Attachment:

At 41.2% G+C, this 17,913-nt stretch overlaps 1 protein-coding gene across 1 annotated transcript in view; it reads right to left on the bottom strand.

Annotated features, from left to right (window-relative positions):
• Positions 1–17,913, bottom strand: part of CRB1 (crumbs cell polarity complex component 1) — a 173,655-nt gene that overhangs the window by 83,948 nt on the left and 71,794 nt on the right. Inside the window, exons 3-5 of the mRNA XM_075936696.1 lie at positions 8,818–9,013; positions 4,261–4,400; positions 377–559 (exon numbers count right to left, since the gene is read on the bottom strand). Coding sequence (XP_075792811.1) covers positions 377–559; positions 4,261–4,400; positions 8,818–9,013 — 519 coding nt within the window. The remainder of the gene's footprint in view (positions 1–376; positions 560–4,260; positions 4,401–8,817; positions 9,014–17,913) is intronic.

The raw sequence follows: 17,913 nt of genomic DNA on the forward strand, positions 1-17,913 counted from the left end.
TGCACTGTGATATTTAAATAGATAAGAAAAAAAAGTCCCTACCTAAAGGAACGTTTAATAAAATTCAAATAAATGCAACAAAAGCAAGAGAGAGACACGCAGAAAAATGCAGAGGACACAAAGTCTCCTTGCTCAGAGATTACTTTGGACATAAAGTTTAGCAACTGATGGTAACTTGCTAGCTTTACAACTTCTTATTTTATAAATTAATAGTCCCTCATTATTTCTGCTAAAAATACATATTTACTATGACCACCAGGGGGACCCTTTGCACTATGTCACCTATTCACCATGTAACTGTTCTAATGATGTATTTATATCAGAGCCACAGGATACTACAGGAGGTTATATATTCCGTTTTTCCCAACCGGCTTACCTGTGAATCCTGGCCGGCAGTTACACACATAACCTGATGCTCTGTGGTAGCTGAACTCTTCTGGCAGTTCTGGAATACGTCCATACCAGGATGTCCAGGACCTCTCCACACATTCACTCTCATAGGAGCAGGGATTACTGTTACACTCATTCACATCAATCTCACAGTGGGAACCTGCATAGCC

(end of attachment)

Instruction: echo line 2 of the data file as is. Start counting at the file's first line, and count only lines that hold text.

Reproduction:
Annotated features, from left to right (window-relative positions):